An owl swoops into the headlights and just barely misses the windshield. It makes my chest squeeze, but I try not to show it. My dad sucks his teeth in the passenger seat, cracks his window and pitches the burnt-out stub of his smoke. “Best hope that’s the only one we see tonight.” He’s done with the story, the gears in his head are far past it. He’s talking about the owl now, and how owls, like all things, come in threes, and with them comes something bad, something dark. How on the day his old man died, he woke up to three owls sitting pretty on a powerline, like they were waiting for him to see them. Old man dropped not an hour later. “Never can tell what’s it they want you to know, owls. Could be death an’ dying, could be a bum radiator cap,” he says. “All you’re supposed to know is it’s coming fast.”
He takes a drink, and I see his hand shake from the corner of my eye. I look straight ahead. If his hands get to shaking too bad, I’ll have to light his smokes for him. I think how that would work, driving and lighting smokes.
The rain lets up, the wipers squeaking across the windshield. I turn the knob until they slow down. I hear him shift in his seat. “It’s just one owl,” I say.
“Huh,” he says. He lights another smoke but he lights the wrong end and it smells like burnt hair and plastic all in one. He curses, pushes it out the window. He drinks. “Only one. Huh.”
“I’m sorry,” I say. I have said the wrong thing by saying anything at all, and I feel like this is what he wants me to say. “Dad? I’m sorry, I didn’t mean to interrupt you.”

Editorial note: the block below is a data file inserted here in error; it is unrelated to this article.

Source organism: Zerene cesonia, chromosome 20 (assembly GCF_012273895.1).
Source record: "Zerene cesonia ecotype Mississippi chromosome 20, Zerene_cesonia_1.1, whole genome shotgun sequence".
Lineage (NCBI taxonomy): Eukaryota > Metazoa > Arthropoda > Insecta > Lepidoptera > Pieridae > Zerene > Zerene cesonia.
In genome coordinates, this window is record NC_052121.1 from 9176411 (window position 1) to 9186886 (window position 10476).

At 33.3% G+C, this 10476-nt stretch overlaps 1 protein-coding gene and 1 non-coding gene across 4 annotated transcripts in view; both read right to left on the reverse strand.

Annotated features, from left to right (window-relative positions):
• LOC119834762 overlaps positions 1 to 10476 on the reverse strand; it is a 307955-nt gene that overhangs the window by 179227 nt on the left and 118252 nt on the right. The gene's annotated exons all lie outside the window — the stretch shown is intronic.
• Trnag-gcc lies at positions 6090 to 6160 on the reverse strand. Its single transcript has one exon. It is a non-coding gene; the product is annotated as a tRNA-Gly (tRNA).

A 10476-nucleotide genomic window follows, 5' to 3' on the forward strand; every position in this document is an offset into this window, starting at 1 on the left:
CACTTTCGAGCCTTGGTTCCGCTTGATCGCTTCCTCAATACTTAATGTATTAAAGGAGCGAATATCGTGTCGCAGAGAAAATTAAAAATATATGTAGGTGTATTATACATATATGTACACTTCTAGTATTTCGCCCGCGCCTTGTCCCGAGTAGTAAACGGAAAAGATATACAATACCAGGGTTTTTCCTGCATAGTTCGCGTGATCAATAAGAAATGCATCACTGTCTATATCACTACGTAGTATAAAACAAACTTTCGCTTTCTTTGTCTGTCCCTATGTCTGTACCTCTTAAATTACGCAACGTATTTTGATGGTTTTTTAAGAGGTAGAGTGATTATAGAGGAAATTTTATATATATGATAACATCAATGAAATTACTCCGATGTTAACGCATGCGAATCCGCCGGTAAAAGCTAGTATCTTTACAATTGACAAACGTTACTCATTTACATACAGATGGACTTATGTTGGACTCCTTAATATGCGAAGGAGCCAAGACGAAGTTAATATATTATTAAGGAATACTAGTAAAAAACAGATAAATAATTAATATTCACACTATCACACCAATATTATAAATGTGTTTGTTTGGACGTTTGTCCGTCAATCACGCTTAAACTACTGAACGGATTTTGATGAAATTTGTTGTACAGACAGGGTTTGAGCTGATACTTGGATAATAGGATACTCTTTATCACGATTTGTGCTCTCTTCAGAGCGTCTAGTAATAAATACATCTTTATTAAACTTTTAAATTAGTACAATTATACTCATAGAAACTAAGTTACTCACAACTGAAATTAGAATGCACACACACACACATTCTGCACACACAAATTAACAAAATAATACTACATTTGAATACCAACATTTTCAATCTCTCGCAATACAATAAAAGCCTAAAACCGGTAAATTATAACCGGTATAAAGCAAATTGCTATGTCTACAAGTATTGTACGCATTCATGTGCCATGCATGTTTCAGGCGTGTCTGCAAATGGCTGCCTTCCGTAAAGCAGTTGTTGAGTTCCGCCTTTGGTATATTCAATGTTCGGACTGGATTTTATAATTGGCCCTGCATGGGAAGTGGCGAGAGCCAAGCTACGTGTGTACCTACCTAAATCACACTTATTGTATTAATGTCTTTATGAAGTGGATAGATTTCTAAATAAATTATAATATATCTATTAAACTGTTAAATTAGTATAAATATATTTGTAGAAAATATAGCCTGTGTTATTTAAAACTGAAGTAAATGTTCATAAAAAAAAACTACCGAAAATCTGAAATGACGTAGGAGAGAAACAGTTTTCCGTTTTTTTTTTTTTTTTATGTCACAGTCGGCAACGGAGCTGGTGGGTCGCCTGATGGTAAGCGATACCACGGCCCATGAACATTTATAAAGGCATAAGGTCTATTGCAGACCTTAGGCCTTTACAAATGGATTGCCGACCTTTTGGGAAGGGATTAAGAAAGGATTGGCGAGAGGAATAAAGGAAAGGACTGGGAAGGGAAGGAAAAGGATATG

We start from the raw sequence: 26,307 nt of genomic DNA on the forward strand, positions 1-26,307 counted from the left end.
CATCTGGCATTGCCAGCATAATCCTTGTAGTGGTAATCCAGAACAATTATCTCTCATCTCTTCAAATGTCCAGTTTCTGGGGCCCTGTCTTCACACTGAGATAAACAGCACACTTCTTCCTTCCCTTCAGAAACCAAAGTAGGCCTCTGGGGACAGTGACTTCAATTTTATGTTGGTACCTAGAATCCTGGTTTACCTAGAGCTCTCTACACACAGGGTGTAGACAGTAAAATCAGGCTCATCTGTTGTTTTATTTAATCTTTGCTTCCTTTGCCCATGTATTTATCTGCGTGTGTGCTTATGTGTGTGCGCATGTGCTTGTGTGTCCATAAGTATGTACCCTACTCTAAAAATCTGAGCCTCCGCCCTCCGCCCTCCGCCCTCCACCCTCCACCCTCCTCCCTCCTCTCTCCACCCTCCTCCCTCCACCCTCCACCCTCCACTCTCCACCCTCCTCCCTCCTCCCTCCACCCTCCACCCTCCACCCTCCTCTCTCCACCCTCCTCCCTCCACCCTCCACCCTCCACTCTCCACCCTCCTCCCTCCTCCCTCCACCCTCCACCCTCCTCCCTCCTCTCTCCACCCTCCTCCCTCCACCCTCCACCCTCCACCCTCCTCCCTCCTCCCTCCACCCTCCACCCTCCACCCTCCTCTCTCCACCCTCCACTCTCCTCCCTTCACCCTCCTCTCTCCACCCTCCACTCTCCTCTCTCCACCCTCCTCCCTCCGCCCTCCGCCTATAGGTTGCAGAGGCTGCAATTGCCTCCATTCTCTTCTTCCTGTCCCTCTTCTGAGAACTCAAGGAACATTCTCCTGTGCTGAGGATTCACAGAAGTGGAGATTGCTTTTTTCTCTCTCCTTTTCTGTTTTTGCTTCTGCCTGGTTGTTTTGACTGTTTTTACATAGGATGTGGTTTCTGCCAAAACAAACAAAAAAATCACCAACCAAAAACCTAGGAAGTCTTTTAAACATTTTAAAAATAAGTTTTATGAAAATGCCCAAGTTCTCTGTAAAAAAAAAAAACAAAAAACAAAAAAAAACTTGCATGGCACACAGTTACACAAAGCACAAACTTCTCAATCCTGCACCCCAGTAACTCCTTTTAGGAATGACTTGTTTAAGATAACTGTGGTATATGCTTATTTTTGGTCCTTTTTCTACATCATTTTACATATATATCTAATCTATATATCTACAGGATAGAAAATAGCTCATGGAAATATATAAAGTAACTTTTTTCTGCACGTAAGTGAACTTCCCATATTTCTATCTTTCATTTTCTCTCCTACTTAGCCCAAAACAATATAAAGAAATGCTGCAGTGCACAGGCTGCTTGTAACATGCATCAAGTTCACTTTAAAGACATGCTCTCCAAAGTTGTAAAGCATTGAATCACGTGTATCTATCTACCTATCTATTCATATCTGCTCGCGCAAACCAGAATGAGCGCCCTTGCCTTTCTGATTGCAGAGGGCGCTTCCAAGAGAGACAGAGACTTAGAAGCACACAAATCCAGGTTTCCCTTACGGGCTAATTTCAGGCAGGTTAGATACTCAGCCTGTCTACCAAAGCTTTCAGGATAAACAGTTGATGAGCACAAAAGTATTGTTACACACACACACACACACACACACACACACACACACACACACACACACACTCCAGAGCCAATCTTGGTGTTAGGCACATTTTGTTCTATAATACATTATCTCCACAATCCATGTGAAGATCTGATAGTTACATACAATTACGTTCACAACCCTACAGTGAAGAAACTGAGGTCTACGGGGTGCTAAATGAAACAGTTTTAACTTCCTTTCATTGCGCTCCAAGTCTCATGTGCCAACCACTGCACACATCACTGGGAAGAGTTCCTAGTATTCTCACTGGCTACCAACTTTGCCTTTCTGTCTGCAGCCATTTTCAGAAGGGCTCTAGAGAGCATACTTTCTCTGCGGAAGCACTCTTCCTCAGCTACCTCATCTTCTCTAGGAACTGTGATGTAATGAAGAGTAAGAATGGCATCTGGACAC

He squeezes my knee and it makes me press the gas a little harder. The speedometer ticks up to 45 MPH. “I know you didn’t, kid,” he says, and his breath is sour. His head wobbles from side to side. “You got your mama in you,” he says. When he drinks, his drawl, usually a soft twang, sounds like a fiddle in a country song feels. “You cain’t be perfect.”
Not too far ahead, headlights tick up and down the highway. It’s a little two-lane highway, but it’s the easiest way to get between Mom’s house and my dad’s. About halfway between, there’s a Dairy Queen with a ball pit. I’m too old for the ball pit now, but we still meet there, me, my dad, and Mom, every other Friday unless the moon’s full. My dad doesn’t like to drive under a full moon; he says it’s bad luck. Mom says he’s superstitious, but she doesn’t push it. I didn’t see him for a month and half one year. “The moon’s getting in the way,” he said.